Sunday, May 31, 2009

5-11-2008: Pentecost (A)

Acts of the Apostles 2:1-11/Psalm 104/1 Corinthians 12:3-7,12-13/John 20:19-23
We’ve just concluded a ten-week Latin course here at Sacred Heart School. It was offered to any student from fifth to eighth grade for one hour per week -- after school. Some 37 students signed up and persevered to the end! All were enthusiastic to learn about this dead language that can seem so mysterious to English speakers. Latin had survived the fall of the Roman Empire because the Church adopted it as an official means of communication. Latin was seen as an antidote to the confusion of which the story of Babel reminds us on this feast of Pentecost when, in mythic fashion, Genesis explains that the heart of discord is rooted in an inability to make yourself understood – having here a failure to communicate, so to speak.

Learning Latin, like learning any second language, requires the student to accommodate to new rules of grammar and then tolerate exceptions to those rules – a frustrating lesson to master. We don’t like exceptions when we’ve put our time and effort into learning the rules that, for some inexplicable reason, don’t apply in this or that particular circumstance. Verbs are notorious violators of rules. Once committed to memory, conjugating regular verbs can be a pleasure: verb after verb after verb, agreeing in person and number, following the same plan, very orderly and consistent – we like that. But then that irregular verb pops up and throws everything off, casting confusion along the neural pathway you just spent so much time digging out and paving over so things would run so smoothly. Damn.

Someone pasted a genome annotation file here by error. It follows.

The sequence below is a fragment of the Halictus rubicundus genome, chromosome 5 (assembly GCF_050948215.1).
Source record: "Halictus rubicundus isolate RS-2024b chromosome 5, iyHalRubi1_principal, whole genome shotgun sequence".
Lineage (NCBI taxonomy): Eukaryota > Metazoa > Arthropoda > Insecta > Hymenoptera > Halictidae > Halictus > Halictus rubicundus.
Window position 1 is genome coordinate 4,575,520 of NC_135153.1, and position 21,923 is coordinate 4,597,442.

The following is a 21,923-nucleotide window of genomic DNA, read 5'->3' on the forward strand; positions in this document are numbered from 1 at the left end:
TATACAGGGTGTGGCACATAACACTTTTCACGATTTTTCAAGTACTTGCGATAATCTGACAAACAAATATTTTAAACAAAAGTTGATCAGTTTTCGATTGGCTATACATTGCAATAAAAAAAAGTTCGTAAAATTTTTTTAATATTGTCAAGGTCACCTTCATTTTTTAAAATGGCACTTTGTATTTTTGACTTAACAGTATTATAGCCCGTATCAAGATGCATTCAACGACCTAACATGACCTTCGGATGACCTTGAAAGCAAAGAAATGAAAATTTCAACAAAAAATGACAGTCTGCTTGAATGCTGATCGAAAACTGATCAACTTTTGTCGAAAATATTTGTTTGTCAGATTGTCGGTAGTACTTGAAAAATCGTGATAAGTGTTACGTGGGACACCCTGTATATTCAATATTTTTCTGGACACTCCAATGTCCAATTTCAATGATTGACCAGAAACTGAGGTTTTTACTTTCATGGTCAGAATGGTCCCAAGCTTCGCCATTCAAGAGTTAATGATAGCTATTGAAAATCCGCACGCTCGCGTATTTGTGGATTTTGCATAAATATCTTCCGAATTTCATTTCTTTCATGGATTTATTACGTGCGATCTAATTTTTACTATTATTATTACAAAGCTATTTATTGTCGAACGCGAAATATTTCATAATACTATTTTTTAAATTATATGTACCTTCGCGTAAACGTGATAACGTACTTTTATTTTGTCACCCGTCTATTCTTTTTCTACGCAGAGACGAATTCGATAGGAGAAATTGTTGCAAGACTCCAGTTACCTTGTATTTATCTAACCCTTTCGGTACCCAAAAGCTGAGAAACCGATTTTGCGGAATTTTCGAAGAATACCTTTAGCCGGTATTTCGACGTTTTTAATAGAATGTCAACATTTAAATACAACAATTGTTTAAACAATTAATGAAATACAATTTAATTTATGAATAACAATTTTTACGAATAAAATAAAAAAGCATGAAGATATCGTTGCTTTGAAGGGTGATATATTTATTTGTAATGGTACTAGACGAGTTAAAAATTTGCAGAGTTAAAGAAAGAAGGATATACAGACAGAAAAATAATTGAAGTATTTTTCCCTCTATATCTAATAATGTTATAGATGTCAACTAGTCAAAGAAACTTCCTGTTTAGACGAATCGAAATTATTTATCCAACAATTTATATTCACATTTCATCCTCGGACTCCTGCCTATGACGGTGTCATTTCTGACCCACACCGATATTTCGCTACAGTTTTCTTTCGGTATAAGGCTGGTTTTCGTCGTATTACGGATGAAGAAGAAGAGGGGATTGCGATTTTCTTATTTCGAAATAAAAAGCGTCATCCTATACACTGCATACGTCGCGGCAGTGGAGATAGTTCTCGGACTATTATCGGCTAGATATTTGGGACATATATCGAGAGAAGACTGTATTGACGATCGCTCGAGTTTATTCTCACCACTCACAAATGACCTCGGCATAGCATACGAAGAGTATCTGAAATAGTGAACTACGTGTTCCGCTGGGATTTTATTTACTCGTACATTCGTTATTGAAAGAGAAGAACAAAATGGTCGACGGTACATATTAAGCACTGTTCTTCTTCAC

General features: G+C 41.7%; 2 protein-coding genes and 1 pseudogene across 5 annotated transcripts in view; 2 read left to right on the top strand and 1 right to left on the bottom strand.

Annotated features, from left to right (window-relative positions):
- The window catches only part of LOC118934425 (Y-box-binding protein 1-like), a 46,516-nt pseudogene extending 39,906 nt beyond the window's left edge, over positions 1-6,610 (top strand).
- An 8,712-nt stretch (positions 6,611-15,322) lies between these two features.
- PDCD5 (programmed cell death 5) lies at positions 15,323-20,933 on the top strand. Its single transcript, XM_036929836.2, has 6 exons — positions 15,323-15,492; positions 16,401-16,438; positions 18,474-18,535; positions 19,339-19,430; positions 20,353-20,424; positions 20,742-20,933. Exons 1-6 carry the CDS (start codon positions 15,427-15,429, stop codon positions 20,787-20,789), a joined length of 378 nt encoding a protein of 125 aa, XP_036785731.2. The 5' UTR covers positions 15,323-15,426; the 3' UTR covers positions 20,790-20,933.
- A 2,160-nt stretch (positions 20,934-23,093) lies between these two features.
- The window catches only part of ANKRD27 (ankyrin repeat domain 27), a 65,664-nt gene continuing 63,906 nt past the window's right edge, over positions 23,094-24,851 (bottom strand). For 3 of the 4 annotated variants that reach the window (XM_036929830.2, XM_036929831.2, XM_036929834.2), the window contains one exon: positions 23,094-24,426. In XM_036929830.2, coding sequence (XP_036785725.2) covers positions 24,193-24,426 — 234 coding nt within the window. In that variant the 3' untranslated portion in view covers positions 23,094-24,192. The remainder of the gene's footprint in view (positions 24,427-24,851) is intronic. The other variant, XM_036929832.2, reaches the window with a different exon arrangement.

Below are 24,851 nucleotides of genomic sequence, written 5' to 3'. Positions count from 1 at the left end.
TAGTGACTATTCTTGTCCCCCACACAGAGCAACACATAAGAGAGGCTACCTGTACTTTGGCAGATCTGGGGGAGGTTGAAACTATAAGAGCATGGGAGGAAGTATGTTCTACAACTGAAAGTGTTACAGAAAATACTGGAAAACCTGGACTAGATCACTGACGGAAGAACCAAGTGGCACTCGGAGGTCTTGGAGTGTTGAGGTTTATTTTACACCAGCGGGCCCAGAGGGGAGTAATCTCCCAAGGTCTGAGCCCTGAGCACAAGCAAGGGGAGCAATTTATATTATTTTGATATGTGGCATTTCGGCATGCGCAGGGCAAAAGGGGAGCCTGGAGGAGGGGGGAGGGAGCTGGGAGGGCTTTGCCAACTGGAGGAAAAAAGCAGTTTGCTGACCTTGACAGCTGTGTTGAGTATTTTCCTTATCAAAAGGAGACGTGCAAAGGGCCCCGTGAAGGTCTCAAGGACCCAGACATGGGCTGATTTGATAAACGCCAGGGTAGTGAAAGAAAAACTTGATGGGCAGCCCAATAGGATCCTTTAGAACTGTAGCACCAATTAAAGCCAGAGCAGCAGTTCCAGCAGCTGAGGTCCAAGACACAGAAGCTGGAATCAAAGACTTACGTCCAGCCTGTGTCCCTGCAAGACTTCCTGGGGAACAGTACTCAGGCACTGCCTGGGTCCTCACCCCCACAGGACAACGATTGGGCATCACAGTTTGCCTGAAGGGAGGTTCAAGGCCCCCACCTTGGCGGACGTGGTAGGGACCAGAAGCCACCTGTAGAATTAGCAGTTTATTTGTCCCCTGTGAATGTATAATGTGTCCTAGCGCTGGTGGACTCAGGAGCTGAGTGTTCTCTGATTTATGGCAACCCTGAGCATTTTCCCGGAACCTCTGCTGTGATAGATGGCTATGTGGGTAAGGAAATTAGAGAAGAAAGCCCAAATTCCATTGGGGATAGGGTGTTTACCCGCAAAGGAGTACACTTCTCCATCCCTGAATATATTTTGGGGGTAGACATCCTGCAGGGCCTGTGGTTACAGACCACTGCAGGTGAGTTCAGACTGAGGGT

This year Pentecost falls on Mother’s Day. Mother’s Day, for me, brings a kind of frustration that isn’t far removed from the confusion engendered by the Tower of Babel and the conjugating of irregular verbs. Being born to one mother and raised by another is not always easy to reconcile along my neural pathways. Having another mother, an alma mater alongside your prima mater, isn’t so difficult; ascribing who’s prima and who’s alma – that’s never quite so clear. Like tolerating exceptions to rules, realizing that you can have more than one mother affords a certain freedom. It teaches you to be more tolerant of difference, to appreciate that in the vast wisdom of the Divine Providence, irregular verbs – and illegitimate conjugations – can have their place. Not the same place, perhaps; but neither a better nor a worse place – just a different place in the course of events.

I always thought it a nice touch on God’s part -- having Mary present in the upper room with the apostles when the Holy Spirit made his descent in tongues of flame. Perhaps she was there for familiarity sake, having become pregnant with Jesus by that very same Spirit. It was, after all, that most irregular of conjugations which set in motion the dynamic force which has still to play itself out; realigning our neural pathways and helping us overcome that failure to communicate -- with God, each other and with our very selves.

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